"The Border Runner" build thread: '87 4runner built for epic PanAm journey

4Rescue

Expedition Leader
...The meat in most of Latin-America rarely looked edible anyways, so we eat much healthier now...
Say WHAT!?!?!?!?! I'm sorry but that statement makes zero sense to me...

Nice build though, it looks a lot like our 1st Gen that we've taken to AK and across the country several times. I'm sadly (well I'm not "sad" about the new truck but...) going to be moving to a Turbo-diesel 2nd Gen but I sure am gonna miss my 1st Gen if I end up selling it. Lovely trucks aye. Slow, but amazing and built like few 4x4's on the planet.

Cheers

Dave
 

4Rescue

Expedition Leader
If it has the 22RE, I highly recommend doing the timing chain and replacing the plastic chain guides with metal ones, since that's this engine's big pitfall. ...
Um.. NO, YT strikes again... The "biggest pitfall" is having an aluminum head on an iron block so watch your temps and NEVER let the thing get near the red on the temp gauge. Make sure your radiatior/cooling system is in tip-top shape and running an inline coolant filter is never a bad idea esp. since with a 22RE you're pushing the motor harder then with a bigger engine (although the 3.slow has the same problems) It's also an interference motor so when the aftermarket metal guides let go and sever the T-chain, you're looking at a complete top-end rebuild to get back on the road (bent valves = No bueno).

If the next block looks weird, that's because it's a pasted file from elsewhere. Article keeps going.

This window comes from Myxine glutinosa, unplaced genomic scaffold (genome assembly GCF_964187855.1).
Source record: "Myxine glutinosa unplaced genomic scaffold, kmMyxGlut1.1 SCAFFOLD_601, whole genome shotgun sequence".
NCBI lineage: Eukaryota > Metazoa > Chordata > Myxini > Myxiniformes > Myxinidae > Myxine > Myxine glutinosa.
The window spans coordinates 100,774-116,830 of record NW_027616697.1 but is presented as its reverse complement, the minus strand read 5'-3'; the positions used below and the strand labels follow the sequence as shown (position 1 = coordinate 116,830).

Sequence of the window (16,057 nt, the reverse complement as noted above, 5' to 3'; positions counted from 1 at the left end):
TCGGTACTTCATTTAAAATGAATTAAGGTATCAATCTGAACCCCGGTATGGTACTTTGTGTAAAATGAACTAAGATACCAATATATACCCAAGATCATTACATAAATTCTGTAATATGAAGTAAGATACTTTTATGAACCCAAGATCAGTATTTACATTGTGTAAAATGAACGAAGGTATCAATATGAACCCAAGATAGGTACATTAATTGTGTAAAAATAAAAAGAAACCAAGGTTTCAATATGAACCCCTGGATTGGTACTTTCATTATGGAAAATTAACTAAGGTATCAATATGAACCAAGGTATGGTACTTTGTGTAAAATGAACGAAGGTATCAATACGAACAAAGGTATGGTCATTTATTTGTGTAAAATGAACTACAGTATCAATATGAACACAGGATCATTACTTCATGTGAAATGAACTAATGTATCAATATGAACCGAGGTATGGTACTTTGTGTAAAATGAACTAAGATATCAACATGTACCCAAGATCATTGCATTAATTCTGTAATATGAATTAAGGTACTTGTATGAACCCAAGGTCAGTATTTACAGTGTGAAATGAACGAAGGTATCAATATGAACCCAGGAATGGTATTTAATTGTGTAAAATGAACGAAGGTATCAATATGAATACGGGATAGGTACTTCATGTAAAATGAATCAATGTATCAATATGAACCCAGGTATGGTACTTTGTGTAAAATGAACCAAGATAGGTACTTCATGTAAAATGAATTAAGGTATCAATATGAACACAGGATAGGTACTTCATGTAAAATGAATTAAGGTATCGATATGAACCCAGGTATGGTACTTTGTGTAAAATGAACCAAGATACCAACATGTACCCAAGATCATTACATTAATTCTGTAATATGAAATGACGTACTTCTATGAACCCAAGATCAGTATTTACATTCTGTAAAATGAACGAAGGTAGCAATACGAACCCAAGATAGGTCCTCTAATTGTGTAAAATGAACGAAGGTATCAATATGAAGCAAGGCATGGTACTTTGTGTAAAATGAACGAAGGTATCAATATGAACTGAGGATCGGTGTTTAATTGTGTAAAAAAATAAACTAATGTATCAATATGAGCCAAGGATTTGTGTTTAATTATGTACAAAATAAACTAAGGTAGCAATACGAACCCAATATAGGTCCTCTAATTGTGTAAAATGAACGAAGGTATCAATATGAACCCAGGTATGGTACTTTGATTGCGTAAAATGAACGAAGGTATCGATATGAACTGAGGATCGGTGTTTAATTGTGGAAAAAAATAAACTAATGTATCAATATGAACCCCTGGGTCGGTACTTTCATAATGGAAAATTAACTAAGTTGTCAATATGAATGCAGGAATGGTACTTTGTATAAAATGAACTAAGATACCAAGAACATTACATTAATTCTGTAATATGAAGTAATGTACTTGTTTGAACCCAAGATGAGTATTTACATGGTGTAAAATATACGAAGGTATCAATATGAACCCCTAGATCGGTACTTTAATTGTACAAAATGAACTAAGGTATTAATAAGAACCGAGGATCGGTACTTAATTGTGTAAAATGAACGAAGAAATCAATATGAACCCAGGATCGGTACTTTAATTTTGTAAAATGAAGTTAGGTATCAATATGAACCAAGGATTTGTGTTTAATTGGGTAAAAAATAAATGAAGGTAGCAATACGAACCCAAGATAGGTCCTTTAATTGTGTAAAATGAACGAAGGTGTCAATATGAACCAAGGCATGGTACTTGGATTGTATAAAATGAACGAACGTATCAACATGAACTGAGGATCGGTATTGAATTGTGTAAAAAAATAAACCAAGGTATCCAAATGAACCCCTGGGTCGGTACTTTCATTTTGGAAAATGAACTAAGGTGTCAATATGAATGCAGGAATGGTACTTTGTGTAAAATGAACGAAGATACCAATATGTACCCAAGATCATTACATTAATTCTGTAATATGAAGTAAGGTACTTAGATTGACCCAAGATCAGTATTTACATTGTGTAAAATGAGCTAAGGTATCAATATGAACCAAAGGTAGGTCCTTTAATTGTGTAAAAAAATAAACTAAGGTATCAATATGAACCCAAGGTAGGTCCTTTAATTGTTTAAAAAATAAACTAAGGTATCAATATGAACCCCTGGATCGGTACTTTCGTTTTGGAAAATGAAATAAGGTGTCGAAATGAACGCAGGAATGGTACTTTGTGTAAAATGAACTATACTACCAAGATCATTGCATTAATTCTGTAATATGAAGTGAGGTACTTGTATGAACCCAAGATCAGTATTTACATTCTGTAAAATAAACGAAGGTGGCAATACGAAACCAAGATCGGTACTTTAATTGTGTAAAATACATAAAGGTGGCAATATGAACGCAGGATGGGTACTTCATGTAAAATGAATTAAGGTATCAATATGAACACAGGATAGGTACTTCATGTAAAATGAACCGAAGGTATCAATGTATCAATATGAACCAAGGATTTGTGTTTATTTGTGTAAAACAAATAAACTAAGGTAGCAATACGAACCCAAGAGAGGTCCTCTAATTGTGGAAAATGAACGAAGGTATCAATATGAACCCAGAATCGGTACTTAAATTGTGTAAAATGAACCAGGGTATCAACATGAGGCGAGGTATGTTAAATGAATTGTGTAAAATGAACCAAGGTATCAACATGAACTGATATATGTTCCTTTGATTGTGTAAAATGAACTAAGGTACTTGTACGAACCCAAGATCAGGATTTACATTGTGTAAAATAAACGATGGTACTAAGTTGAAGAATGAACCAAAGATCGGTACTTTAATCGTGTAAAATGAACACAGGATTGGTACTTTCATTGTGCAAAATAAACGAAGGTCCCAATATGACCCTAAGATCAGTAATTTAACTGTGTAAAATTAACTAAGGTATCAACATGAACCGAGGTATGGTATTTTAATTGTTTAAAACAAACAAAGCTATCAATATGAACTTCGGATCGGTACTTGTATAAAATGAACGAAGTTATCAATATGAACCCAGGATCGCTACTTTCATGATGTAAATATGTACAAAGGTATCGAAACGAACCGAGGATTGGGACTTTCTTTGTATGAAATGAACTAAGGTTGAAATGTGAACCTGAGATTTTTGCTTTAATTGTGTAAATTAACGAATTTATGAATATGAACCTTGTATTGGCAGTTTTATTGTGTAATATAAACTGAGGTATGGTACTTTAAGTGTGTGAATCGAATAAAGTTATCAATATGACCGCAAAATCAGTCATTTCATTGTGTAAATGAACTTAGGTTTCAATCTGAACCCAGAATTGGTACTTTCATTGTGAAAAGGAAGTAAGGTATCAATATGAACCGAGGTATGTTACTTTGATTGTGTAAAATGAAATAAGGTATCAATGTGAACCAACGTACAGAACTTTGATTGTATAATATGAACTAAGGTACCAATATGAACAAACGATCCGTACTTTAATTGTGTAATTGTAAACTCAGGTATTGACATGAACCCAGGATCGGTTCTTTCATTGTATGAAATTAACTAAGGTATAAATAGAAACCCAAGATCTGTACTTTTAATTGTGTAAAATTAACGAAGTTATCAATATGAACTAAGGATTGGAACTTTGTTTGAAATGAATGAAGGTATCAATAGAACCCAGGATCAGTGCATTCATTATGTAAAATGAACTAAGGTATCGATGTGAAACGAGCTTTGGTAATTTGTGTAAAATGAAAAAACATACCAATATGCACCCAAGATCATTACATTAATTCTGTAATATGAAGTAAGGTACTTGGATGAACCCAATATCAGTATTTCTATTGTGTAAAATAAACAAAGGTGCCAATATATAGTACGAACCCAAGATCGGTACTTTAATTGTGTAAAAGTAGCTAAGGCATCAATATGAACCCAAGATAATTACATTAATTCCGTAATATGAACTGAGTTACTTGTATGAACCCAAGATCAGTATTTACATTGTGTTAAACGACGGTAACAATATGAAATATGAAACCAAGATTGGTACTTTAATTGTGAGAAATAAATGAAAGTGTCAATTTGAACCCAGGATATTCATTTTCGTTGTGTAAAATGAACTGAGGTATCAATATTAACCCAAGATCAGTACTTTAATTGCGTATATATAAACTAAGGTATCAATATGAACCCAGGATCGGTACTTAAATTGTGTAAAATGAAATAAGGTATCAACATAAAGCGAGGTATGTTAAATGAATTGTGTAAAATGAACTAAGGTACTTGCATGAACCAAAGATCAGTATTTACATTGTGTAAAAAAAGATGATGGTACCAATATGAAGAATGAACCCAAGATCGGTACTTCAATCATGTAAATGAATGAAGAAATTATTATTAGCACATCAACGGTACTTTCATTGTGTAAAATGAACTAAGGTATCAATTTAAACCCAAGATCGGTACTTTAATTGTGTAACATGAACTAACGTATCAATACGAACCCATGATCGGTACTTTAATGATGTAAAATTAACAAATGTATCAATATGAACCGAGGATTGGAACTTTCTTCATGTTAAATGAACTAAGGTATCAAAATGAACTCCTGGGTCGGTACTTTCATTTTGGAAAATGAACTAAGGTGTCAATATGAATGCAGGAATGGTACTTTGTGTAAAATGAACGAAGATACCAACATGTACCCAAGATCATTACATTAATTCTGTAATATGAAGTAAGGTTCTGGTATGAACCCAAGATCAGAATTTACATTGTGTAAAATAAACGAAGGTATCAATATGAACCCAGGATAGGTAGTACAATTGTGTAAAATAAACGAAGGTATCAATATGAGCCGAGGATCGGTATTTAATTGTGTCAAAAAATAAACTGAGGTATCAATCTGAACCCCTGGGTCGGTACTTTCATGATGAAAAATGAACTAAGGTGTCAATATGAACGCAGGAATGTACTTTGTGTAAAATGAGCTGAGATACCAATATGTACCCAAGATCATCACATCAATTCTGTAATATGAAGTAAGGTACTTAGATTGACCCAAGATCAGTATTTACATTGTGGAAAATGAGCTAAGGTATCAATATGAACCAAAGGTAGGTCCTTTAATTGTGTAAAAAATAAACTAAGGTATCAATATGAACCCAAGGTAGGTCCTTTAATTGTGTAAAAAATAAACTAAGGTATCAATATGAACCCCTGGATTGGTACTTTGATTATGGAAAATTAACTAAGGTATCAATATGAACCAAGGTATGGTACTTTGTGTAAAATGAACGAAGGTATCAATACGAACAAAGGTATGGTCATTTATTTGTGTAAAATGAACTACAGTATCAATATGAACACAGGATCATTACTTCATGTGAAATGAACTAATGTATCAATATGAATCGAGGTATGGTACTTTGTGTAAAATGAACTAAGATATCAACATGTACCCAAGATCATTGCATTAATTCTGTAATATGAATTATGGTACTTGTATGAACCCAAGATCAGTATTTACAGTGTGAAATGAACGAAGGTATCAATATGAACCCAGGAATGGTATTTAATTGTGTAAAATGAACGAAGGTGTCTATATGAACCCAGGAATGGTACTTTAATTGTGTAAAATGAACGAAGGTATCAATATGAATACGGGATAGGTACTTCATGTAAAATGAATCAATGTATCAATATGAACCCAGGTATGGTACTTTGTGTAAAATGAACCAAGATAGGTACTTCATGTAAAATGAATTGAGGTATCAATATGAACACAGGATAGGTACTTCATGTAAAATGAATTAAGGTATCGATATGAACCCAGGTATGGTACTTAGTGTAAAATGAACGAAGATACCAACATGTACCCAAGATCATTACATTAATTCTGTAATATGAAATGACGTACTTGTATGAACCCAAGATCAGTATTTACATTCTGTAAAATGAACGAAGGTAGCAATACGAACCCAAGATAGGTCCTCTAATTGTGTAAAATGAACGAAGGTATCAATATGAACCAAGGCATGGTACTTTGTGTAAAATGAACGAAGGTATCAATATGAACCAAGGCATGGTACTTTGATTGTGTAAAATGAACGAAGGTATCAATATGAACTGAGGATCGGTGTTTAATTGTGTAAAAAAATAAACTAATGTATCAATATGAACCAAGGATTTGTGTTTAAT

FYI, the metal guides can be as much of a problem as the "plastic" ones and really it's more an issue of the T-Chain cover getting a hole worn in it leading to failure then anything. mostly it's poor maintenance that leads to failure and the STOCK guides will get you over 100K if the engine's maintained properly. MORE then enough to go down and back several times and more reliable then the aftermarket guides... if/when they fail they cause a LOT more damage with the metal bouncing around in there. I've run through 3 22RE's in different trucks that get hammered off road and frankly... NO problems with the stock guides. Toyota built on of the most reliable motors and it wasn't on accident. I had my current engine rebuilt by Engnbldr's brother Ted (they;re both from Portland) and frankly he did a HORRID job... The Timing chain snapped after a week leaving me stranded and what was it that failed??? The metal guides from Engnbldr that then led to the chain being severed.

Another bit of advice... take everything on Yotatech with a grain of salt (or just ignore it all together). You REALLY have to pick and choose your information off that site (I'm a long time member there) and really I'd do my own research and not use it as any form of "hard fast fact". Roger Brown (4Crawler.org... or .com???) is a great resource for the 1st Gen trucks and MUCH more reliable then YT. Sorry, but I've been using Toyotas around the world for years (including living in Australia for a fair few years on a cattle station where we worked our trucks HARD) and I'm constantly amazed at the ridiculous "information" that could have been easily fact checked against the Factory service manual but get's taken for "gospel truth" on YT. marlin Crawlers boards are also a LOT better source of actual CORRECT info from guys who know Toyotas.
 
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lndhark

Adventurer